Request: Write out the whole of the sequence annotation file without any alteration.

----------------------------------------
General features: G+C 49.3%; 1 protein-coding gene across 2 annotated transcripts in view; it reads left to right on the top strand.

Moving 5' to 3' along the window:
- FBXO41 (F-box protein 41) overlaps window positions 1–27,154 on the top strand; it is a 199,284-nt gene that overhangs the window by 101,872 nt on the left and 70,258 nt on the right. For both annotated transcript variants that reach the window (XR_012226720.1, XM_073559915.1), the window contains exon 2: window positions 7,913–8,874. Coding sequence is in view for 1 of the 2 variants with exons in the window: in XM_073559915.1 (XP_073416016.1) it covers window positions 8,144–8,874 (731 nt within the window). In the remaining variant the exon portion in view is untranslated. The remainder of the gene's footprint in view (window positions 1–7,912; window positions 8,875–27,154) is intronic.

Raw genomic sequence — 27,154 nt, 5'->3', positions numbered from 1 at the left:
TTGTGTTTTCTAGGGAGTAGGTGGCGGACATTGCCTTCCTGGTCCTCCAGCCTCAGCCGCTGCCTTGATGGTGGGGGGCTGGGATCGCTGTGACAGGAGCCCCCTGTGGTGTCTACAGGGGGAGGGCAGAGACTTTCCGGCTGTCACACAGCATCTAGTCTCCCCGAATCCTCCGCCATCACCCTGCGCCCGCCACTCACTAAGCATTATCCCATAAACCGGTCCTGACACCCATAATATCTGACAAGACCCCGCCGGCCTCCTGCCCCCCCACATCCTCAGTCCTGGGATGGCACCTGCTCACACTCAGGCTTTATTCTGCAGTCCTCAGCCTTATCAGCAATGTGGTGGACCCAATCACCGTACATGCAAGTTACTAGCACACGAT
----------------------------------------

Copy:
General features: G+C 49.3%; 1 protein-coding gene across 2 annotated transcripts in view; it reads left to right on the top strand.

Moving 5' to 3' along the window:
- FBXO41 (F-box protein 41) overlaps window positions 1–27,154 on the top strand; it is a 199,284-nt gene that overhangs the window by 101,872 nt on the left and 70,258 nt on the right. For both annotated transcript variants that reach the window (XR_012226720.1, XM_073559915.1), the window contains exon 2: window positions 7,913–8,874. Coding sequence is in view for 1 of the 2 variants with exons in the window: in XM_073559915.1 (XP_073416016.1) it covers window positions 8,144–8,874 (731 nt within the window). In the remaining variant the exon portion in view is untranslated. The remainder of the gene's footprint in view (window positions 1–7,912; window positions 8,875–27,154) is intronic.

Raw genomic sequence — 27,154 nt, 5'->3', positions numbered from 1 at the left:
TTGTGTTTTCTAGGGAGTAGGTGGCGGACATTGCCTTCCTGGTCCTCCAGCCTCAGCCGCTGCCTTGATGGTGGGGGGCTGGGATCGCTGTGACAGGAGCCCCCTGTGGTGTCTACAGGGGGAGGGCAGAGACTTTCCGGCTGTCACACAGCATCTAGTCTCCCCGAATCCTCCGCCATCACCCTGCGCCCGCCACTCACTAAGCATTATCCCATAAACCGGTCCTGACACCCATAATATCTGACAAGACCCCGCCGGCCTCCTGCCCCCCCACATCCTCAGTCCTGGGATGGCACCTGCTCACACTCAGGCTTTATTCTGCAGTCCTCAGCCTTATCAGCAATGTGGTGGACCCAATCACCGTACATGCAAGTTACTAGCACACGAT